abstract: Walcutt writes that she is preparing her son to attend Wheelock's school.
handwriting: Handwriting is somewhat scrawling, though largely clear and legible. The superscripts are occasionally difficult to decipher.
paper: Small square sheet is in fair condition, with moderate staining and wear. There is a large tear on the right side of one recto, which results in no loss of text. Large portions of the wax seal remain.
ink: Brown-black ink is somewhat faded.
noteworthy: The manuscript number is based on the date in the trailer, written in Wheelock’s hand: November 25. However, in the dateline, it is uncertain what numbers Walcutt deletes and/or adds.
Modernized Version -- deletions removed; additions added in; modern spelling and capitalization added; unfamiliar abbreviations expanded.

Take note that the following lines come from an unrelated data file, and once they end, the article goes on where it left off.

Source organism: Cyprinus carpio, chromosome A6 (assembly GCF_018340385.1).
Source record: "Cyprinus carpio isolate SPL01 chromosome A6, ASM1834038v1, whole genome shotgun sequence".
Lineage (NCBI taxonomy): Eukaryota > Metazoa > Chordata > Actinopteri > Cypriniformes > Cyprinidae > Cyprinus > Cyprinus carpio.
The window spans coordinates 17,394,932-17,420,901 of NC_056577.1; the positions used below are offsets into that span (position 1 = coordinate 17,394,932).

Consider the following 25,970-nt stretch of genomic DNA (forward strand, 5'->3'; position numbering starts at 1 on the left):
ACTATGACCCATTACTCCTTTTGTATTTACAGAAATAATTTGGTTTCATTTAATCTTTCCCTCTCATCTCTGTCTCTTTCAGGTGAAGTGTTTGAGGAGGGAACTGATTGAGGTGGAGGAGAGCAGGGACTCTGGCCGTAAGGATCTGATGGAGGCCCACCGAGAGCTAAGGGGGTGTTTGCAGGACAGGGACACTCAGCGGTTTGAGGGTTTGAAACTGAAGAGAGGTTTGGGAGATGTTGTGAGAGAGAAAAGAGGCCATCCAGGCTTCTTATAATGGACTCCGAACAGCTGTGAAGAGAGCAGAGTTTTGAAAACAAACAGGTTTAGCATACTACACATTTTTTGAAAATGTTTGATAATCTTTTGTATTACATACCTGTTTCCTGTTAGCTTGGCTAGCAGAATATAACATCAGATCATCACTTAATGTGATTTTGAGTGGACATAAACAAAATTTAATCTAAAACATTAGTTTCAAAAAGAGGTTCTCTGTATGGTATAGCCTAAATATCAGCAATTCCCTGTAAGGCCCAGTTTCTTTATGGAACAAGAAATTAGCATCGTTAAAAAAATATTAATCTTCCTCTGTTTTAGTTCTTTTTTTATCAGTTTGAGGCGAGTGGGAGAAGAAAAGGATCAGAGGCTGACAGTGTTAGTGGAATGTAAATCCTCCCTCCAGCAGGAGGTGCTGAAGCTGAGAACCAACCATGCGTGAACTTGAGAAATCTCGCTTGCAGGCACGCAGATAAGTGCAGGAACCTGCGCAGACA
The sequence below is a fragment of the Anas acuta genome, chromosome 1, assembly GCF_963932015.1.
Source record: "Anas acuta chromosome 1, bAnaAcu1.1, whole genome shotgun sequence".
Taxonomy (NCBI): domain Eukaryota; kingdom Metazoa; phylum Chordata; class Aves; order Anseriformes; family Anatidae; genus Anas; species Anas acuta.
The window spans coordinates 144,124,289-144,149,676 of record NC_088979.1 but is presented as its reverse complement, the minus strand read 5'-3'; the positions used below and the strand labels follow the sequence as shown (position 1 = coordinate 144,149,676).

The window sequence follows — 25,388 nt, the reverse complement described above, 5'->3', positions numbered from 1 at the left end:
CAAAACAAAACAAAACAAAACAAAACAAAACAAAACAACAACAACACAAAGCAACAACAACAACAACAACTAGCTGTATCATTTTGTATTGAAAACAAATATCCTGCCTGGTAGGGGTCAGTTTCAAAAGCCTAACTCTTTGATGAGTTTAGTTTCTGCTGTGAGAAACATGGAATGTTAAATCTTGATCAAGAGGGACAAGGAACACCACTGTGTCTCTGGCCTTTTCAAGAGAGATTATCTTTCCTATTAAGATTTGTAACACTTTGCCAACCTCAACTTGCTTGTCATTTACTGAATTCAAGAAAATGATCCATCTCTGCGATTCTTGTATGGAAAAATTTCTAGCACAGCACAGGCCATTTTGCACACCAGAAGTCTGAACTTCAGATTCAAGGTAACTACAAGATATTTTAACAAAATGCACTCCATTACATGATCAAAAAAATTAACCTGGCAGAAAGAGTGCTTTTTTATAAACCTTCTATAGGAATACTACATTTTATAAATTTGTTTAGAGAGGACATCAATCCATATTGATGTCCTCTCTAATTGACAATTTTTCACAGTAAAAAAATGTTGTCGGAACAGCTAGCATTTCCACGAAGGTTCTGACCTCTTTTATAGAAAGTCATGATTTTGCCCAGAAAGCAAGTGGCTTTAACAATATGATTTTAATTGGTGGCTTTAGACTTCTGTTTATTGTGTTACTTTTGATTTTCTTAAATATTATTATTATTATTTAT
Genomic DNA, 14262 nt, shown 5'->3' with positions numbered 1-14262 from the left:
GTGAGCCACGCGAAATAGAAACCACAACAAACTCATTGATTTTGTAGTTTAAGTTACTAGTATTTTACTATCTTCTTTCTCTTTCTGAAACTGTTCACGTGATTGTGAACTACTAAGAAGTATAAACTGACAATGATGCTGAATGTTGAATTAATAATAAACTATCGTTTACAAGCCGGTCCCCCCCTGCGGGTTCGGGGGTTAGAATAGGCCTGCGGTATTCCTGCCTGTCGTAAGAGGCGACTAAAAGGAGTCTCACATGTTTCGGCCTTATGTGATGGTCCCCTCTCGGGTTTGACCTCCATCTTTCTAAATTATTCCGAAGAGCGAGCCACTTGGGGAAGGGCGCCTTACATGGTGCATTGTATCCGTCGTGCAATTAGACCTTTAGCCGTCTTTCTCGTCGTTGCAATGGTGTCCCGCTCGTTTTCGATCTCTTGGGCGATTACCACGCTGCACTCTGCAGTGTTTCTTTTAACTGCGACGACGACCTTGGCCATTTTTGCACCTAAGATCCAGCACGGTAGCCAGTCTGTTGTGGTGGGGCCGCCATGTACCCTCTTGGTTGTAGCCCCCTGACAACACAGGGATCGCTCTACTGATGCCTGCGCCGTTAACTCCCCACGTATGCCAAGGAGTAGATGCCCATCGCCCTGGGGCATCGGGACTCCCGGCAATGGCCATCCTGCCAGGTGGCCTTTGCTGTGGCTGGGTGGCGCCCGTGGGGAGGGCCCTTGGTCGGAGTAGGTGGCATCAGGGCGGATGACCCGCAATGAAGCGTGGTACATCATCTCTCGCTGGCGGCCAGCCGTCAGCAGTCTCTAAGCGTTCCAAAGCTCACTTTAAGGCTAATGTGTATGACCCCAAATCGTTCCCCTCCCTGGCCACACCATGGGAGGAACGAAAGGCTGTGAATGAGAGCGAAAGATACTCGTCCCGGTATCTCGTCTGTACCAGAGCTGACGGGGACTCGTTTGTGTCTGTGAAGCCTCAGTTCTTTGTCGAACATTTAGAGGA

am glad you have determined the matter thus
far and Shall be using my Endeavour to be
getting him in readiness against you please
to Call for him as the uncertainty whether you
would take him at all was more of a difficulty
at present than his maintenance which I hope
I Shall be able to Do well Enough with 'til
the Spring if I have my he[illegible]th and Strength
What makes me most anxious to get him
away as Soon as possible is that he may be
under more Strict government the reins of
of which I think are held with too laxed
hands as to Books one friend and another has
supplied him So that as yet I have had
no occasion to get as you were pleas[illegible][guess: d]
give orders may the Lord Crown all
with his blessing is the desire of Rev.
wisher Elizabeth Wallcut
November 25. 1769